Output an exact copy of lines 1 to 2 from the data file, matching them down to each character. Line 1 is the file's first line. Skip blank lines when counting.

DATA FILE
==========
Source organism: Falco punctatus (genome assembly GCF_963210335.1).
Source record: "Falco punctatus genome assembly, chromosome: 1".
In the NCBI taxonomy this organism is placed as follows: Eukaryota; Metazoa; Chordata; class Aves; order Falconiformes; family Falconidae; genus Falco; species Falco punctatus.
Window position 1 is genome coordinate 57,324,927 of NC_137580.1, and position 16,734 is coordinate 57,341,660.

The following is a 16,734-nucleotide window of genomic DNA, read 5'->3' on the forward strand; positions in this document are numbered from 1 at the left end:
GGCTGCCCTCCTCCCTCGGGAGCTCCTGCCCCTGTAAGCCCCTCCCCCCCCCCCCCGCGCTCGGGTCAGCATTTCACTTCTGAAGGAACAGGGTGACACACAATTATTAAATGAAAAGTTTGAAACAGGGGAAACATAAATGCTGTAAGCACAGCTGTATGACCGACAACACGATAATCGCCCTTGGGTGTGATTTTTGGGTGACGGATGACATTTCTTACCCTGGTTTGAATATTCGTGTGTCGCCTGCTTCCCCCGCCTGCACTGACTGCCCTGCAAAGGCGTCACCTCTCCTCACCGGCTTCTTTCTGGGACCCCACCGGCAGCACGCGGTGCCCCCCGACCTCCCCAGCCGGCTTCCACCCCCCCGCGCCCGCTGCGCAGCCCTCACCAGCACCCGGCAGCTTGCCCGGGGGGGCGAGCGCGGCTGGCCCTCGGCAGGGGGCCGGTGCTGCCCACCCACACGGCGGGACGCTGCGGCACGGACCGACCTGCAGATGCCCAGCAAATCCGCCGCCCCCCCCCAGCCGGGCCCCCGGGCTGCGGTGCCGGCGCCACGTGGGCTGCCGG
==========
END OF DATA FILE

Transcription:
Source organism: Falco punctatus (genome assembly GCF_963210335.1).
Source record: "Falco punctatus genome assembly, chromosome: 1".